Staff Photo by Robin Rudd/ Governor Bill Lee speaks to the media during a tour of Cleveland High School. Tennessee Governor Bill Lee toured Cleveland High School to see the work teachers and students are doing to prepare students for career, college, and life readiness on January 7, 2020.ʠWhile at the school, Lee spend time with teachers and studentʡmbassadors in fields such as health scienceʡnd engineering.

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NASHVILLE — As Tennessee's number of confirmed coronavirus cases rose Thursday, Gov. Bill Lee signed his second executive order that further deregulates the numbers of allowed hospital beds to free up more capacity while deregulating scope-of-practice laws to allow more health care professionals to treat patients.

It comes as the number of people with coronavirus in the Volunteer State shot up 54% from a day earlier. There are five people from Hamilton County confirmed as having COVID-19.

The governor's Executive Order 15 also seeks to expand the number of providers eligible to provide telemedicine by loosening regulations around the technology and geographic area. It also urges insurers to provide coverage for COVID-19.

"This executive order works to quickly boost our health care capacity, continue important consumer protections and provide enhanced customer service to our citizens during this pandemic," the administration said.

House Insurance Committee Chairwoman Robin Smith, R-Hixson, who is carrying legislation aimed at allowing more widespread use of telemedicine, applauded the Republican governor's move. Smith's bill was expected to pass the House and Senate Thursday night as lawmakers scramble to wrap up business and take an eight-week recess before weighing whether to come back June 1.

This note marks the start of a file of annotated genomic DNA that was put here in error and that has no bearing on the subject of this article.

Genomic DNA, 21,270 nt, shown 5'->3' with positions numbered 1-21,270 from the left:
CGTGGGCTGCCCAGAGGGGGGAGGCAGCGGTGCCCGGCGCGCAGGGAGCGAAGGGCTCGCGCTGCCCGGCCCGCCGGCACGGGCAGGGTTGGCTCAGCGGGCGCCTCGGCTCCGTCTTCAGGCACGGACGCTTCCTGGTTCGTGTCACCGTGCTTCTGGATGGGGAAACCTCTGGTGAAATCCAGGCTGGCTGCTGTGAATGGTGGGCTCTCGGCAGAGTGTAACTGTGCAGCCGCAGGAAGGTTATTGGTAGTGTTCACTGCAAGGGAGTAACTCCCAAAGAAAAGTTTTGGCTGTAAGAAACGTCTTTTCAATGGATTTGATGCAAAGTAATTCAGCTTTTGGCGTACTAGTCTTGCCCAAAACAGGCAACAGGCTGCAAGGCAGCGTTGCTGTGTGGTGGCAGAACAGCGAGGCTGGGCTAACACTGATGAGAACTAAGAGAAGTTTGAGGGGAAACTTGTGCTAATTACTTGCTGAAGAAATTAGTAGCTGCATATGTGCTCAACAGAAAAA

"Right now in [state law] the only thing that's covered by insurance — and that's under review — is from facility to facility," Smith said. "What we're doing with this [proposed] law is making the patient able to be in their place of work or on the road and the insurance can cover. And they're be interacting with their own doctor, not a doctor out of state."

Other provisions of Lee's executive order — his second in seven days — allow suspensions of state inspections of health facilities.

And effectively immediately, the Department of Safety is waiving its requirement that citizens appear in person and have new photographs for their driver licenses taken through October 1, 2021. It's intended to let many Tennesseans with expiring credentials renew online and not visit in person.

Non-U.S. citizens with temporary driver licenses (Class XD and XID) will still need to visit in person to renew those licenses upon expiration of the current license.

All driver licenses, learner permits, commercial driver licenses, photo identification licenses and handgun-carry permits that would expire between March 12, 2020, and May 19, 2020, will be extended for six months from the original expiration date. Safety Department officials will issue a letter of extension to the individuals affected. They will be required to keep the letter with them during the extension period.

Meanwhile, Lee has a pending request to the federal government to delay the Oct. 1 deadline to acquire a Real ID. Other provisions deal with crack down on price gouging of consumer foods and supplies.

Additional measures in the governor's Executive Order 15 suspend laws authorizing the Tennessee Bureau of Investigation to conduct only name-based background checks on provider applicants and suspend fingerprint checks.

The state has 15,000 licensed, unused beds within Tennessee hospital capacity. The administration also says it has 537 unused ventilators. The Tennessee Department of Health ordered 570 additional ventilators on Wednesday.

Contact Andy Sher at or 615-255-0550.